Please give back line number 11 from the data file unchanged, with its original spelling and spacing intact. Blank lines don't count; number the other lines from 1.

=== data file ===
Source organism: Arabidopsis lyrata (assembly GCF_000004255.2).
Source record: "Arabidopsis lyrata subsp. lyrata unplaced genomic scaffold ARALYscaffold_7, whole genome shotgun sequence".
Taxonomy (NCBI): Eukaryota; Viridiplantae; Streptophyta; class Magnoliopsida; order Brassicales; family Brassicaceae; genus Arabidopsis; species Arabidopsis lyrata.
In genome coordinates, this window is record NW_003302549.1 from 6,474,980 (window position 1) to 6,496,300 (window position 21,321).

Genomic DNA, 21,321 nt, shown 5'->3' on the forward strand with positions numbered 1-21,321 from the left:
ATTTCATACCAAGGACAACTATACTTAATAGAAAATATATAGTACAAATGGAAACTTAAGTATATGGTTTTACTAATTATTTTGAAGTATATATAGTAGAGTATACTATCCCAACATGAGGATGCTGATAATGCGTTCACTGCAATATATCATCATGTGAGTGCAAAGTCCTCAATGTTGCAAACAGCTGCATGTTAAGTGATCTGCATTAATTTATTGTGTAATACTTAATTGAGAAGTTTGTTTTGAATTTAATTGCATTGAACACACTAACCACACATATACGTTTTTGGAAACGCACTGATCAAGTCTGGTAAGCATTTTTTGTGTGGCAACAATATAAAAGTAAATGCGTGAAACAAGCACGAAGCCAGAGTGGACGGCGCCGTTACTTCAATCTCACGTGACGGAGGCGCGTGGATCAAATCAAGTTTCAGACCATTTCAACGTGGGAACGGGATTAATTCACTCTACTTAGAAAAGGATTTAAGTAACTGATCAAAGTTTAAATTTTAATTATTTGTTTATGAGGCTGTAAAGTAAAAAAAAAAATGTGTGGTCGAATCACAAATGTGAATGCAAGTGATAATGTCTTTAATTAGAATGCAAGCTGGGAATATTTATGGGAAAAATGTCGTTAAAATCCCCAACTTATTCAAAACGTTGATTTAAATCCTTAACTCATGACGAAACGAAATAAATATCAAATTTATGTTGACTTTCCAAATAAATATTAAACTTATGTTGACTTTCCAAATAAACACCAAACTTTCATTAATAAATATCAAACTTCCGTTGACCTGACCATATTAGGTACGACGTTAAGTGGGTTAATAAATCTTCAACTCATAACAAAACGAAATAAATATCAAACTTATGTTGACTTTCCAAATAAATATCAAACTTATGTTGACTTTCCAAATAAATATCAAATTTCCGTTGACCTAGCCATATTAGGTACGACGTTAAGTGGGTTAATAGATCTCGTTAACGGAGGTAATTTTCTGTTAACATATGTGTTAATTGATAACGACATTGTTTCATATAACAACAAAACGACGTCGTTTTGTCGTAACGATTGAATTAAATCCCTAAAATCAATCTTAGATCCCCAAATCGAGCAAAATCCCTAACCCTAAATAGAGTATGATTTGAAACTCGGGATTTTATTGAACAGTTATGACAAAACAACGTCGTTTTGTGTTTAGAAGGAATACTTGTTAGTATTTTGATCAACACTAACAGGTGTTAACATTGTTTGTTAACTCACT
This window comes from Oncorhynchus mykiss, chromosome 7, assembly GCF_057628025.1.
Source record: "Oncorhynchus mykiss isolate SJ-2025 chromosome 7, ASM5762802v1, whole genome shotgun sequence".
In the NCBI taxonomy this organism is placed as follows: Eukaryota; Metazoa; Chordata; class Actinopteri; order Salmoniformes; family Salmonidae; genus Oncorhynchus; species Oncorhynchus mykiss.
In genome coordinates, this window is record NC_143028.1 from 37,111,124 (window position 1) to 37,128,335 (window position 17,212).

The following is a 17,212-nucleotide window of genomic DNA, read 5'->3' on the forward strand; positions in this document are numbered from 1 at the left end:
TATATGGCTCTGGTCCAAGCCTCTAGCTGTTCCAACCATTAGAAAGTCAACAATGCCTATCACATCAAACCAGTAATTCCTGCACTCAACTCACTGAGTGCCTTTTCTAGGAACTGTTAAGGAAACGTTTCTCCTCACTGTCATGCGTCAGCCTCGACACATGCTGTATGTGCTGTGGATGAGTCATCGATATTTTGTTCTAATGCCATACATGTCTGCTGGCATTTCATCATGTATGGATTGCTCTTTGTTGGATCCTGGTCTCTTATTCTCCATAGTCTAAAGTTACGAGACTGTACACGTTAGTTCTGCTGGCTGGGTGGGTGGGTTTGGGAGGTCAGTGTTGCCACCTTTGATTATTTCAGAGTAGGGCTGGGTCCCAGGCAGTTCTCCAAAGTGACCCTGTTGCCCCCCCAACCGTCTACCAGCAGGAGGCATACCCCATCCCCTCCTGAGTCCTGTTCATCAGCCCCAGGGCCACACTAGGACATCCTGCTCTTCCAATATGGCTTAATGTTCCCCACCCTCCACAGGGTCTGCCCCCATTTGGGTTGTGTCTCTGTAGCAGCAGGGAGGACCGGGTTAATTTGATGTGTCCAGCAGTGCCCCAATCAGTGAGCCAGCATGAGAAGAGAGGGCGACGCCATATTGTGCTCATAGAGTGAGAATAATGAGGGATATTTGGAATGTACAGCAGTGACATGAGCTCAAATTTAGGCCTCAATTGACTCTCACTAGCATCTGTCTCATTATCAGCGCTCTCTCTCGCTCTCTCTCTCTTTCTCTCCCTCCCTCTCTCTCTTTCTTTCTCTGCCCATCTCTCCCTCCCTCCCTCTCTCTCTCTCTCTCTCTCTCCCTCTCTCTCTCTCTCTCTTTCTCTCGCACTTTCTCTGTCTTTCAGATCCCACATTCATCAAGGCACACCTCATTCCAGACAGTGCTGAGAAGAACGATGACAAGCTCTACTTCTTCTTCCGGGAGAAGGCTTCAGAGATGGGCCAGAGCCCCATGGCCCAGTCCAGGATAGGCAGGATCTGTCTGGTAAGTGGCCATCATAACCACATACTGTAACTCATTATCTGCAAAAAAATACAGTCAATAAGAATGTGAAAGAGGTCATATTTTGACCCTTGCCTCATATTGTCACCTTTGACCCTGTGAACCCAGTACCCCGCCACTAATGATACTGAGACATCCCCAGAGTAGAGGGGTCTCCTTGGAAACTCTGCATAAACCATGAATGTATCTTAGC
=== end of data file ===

The following is a 17,212-nucleotide window of genomic DNA, read 5'->3' on the forward strand; positions in this document are numbered from 1 at the left end: